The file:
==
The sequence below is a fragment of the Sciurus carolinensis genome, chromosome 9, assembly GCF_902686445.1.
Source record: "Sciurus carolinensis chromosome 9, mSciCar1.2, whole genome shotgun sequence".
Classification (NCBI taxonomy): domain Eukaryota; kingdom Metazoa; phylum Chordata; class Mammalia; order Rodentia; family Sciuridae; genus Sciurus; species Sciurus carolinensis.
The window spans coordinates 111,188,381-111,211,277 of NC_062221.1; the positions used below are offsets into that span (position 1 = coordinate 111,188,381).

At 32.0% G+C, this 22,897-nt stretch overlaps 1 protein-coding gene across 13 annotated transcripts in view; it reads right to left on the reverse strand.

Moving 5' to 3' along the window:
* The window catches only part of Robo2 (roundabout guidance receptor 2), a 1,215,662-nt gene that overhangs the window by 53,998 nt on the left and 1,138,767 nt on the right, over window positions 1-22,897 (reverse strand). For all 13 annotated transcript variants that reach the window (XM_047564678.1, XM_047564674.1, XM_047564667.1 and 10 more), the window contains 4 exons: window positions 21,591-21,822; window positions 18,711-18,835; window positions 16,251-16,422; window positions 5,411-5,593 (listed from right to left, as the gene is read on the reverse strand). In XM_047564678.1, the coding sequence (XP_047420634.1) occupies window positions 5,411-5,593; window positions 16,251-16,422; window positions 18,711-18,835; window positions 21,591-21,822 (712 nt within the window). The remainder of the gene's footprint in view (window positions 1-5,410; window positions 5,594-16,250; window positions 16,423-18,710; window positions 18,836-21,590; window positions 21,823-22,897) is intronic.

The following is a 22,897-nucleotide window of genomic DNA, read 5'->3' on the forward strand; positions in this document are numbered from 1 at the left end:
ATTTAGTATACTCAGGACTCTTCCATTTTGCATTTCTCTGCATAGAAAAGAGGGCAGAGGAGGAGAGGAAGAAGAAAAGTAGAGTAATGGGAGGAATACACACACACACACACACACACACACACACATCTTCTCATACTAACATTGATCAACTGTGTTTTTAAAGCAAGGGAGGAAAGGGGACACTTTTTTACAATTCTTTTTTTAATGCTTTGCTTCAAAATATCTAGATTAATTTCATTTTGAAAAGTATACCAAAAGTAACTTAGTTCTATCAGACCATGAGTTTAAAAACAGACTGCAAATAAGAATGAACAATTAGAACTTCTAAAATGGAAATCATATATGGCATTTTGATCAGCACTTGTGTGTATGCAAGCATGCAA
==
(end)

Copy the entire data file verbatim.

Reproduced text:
The sequence below is a fragment of the Sciurus carolinensis genome, chromosome 9, assembly GCF_902686445.1.
Source record: "Sciurus carolinensis chromosome 9, mSciCar1.2, whole genome shotgun sequence".
Classification (NCBI taxonomy): domain Eukaryota; kingdom Metazoa; phylum Chordata; class Mammalia; order Rodentia; family Sciuridae; genus Sciurus; species Sciurus carolinensis.
The window spans coordinates 111,188,381-111,211,277 of NC_062221.1; the positions used below are offsets into that span (position 1 = coordinate 111,188,381).

At 32.0% G+C, this 22,897-nt stretch overlaps 1 protein-coding gene across 13 annotated transcripts in view; it reads right to left on the reverse strand.

Moving 5' to 3' along the window:
* The window catches only part of Robo2 (roundabout guidance receptor 2), a 1,215,662-nt gene that overhangs the window by 53,998 nt on the left and 1,138,767 nt on the right, over window positions 1-22,897 (reverse strand). For all 13 annotated transcript variants that reach the window (XM_047564678.1, XM_047564674.1, XM_047564667.1 and 10 more), the window contains 4 exons: window positions 21,591-21,822; window positions 18,711-18,835; window positions 16,251-16,422; window positions 5,411-5,593 (listed from right to left, as the gene is read on the reverse strand). In XM_047564678.1, the coding sequence (XP_047420634.1) occupies window positions 5,411-5,593; window positions 16,251-16,422; window positions 18,711-18,835; window positions 21,591-21,822 (712 nt within the window). The remainder of the gene's footprint in view (window positions 1-5,410; window positions 5,594-16,250; window positions 16,423-18,710; window positions 18,836-21,590; window positions 21,823-22,897) is intronic.

The following is a 22,897-nucleotide window of genomic DNA, read 5'->3' on the forward strand; positions in this document are numbered from 1 at the left end:
ATTTAGTATACTCAGGACTCTTCCATTTTGCATTTCTCTGCATAGAAAAGAGGGCAGAGGAGGAGAGGAAGAAGAAAAGTAGAGTAATGGGAGGAATACACACACACACACACACACACACACACACATCTTCTCATACTAACATTGATCAACTGTGTTTTTAAAGCAAGGGAGGAAAGGGGACACTTTTTTACAATTCTTTTTTTAATGCTTTGCTTCAAAATATCTAGATTAATTTCATTTTGAAAAGTATACCAAAAGTAACTTAGTTCTATCAGACCATGAGTTTAAAAACAGACTGCAAATAAGAATGAACAATTAGAACTTCTAAAATGGAAATCATATATGGCATTTTGATCAGCACTTGTGTGTATGCAAGCATGCAA